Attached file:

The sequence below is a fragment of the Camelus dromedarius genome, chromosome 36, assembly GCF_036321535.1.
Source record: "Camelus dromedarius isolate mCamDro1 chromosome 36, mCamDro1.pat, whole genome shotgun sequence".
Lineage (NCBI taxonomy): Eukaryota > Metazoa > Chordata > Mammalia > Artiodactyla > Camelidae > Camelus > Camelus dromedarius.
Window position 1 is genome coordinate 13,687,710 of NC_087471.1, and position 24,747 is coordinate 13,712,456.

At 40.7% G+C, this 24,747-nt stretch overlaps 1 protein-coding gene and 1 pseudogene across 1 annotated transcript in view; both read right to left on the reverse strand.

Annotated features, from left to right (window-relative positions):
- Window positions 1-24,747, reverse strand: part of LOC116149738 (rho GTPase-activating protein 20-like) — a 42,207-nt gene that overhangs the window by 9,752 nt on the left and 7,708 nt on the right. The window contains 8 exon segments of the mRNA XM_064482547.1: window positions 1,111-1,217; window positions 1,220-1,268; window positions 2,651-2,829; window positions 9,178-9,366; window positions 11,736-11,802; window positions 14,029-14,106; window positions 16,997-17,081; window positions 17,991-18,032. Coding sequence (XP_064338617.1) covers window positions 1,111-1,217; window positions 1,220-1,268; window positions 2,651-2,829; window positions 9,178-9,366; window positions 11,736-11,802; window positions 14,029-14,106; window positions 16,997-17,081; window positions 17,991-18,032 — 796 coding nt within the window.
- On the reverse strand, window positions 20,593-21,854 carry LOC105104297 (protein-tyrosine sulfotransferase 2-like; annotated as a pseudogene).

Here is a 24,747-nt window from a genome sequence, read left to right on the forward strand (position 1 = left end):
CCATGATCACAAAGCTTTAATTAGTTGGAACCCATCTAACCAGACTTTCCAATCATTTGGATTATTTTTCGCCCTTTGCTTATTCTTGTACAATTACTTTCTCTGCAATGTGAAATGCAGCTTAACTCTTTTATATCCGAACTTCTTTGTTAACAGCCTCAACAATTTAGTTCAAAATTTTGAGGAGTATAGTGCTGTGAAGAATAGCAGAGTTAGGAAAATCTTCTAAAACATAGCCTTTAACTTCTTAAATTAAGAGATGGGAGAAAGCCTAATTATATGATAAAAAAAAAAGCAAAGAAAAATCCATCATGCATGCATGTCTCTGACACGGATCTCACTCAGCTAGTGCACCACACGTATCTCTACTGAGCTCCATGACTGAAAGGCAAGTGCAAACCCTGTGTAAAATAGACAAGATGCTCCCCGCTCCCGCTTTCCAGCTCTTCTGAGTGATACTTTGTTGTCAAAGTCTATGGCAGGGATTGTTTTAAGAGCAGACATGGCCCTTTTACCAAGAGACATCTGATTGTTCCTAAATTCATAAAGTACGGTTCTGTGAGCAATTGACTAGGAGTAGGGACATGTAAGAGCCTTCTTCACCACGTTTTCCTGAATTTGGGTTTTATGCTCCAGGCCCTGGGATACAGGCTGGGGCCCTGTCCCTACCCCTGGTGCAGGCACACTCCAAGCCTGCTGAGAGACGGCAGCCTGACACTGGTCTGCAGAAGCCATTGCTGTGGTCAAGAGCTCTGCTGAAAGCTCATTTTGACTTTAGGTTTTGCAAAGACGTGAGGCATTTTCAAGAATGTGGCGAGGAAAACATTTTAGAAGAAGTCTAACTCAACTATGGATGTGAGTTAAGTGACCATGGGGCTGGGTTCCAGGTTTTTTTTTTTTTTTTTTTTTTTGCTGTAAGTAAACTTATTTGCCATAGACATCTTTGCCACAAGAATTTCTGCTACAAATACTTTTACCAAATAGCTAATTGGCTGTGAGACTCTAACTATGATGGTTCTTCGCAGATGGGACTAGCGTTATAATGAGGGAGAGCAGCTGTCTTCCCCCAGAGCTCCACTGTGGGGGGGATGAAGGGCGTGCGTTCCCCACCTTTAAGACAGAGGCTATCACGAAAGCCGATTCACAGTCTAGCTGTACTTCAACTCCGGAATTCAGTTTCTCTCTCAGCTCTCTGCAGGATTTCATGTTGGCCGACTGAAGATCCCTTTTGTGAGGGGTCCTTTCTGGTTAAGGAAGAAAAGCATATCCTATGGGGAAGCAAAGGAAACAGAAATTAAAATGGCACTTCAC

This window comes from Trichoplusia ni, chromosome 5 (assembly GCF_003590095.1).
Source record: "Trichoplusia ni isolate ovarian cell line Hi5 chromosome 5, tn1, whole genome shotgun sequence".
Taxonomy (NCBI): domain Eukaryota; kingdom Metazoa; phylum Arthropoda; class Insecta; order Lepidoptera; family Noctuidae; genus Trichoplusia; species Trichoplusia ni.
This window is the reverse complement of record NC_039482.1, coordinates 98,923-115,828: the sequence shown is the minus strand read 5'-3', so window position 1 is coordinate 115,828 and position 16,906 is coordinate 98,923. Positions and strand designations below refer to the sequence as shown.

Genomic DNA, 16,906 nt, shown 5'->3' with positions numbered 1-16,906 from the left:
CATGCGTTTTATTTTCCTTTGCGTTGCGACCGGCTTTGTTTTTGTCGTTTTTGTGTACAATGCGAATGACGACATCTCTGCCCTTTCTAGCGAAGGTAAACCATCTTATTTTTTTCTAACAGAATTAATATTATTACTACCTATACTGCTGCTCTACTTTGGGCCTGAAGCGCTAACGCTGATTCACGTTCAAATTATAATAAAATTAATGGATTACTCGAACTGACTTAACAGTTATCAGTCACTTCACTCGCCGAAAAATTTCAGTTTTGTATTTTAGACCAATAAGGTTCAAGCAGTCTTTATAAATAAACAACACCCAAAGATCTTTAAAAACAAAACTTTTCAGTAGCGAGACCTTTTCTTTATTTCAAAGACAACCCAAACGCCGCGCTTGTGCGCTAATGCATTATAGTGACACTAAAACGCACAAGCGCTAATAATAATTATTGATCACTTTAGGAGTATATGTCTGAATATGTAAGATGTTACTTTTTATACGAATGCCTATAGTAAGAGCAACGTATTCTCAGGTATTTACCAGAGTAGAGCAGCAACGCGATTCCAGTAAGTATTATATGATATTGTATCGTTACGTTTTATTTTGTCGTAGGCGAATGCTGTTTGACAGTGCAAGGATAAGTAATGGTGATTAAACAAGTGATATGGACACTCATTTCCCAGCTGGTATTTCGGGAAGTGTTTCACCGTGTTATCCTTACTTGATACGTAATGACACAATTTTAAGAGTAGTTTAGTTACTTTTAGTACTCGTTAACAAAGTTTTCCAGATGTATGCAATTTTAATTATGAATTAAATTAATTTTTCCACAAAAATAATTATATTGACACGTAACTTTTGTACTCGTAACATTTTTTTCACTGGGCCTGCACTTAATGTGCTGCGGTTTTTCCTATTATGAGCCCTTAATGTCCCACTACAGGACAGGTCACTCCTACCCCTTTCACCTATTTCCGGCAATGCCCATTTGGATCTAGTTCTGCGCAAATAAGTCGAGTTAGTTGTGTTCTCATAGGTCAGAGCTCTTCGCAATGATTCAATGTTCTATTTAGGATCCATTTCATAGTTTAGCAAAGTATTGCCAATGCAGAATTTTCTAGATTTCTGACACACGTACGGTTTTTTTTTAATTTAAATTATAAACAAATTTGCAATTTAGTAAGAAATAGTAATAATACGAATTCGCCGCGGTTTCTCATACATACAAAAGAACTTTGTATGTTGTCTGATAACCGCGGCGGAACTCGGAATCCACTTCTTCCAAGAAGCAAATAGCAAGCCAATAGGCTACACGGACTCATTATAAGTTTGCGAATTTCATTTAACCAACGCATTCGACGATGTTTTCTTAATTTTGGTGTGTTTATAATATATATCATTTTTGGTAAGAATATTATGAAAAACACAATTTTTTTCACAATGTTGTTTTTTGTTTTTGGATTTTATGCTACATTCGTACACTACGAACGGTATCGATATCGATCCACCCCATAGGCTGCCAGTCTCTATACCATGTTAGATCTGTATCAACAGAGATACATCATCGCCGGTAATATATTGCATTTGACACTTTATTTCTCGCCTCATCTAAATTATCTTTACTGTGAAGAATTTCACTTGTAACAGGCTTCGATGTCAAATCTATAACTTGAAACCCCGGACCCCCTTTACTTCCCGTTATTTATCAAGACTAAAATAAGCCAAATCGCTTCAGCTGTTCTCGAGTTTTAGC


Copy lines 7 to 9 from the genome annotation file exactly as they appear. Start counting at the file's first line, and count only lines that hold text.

- Window positions 1-24,747, reverse strand: part of LOC116149738 (rho GTPase-activating protein 20-like) — a 42,207-nt gene that overhangs the window by 9,752 nt on the left and 7,708 nt on the right. The window contains 8 exon segments of the mRNA XM_064482547.1: window positions 1,111-1,217; window positions 1,220-1,268; window positions 2,651-2,829; window positions 9,178-9,366; window positions 11,736-11,802; window positions 14,029-14,106; window positions 16,997-17,081; window positions 17,991-18,032. Coding sequence (XP_064338617.1) covers window positions 1,111-1,217; window positions 1,220-1,268; window positions 2,651-2,829; window positions 9,178-9,366; window positions 11,736-11,802; window positions 14,029-14,106; window positions 16,997-17,081; window positions 17,991-18,032 — 796 coding nt within the window.
- On the reverse strand, window positions 20,593-21,854 carry LOC105104297 (protein-tyrosine sulfotransferase 2-like; annotated as a pseudogene).

Here is a 24,747-nt window from a genome sequence, read left to right on the forward strand (position 1 = left end):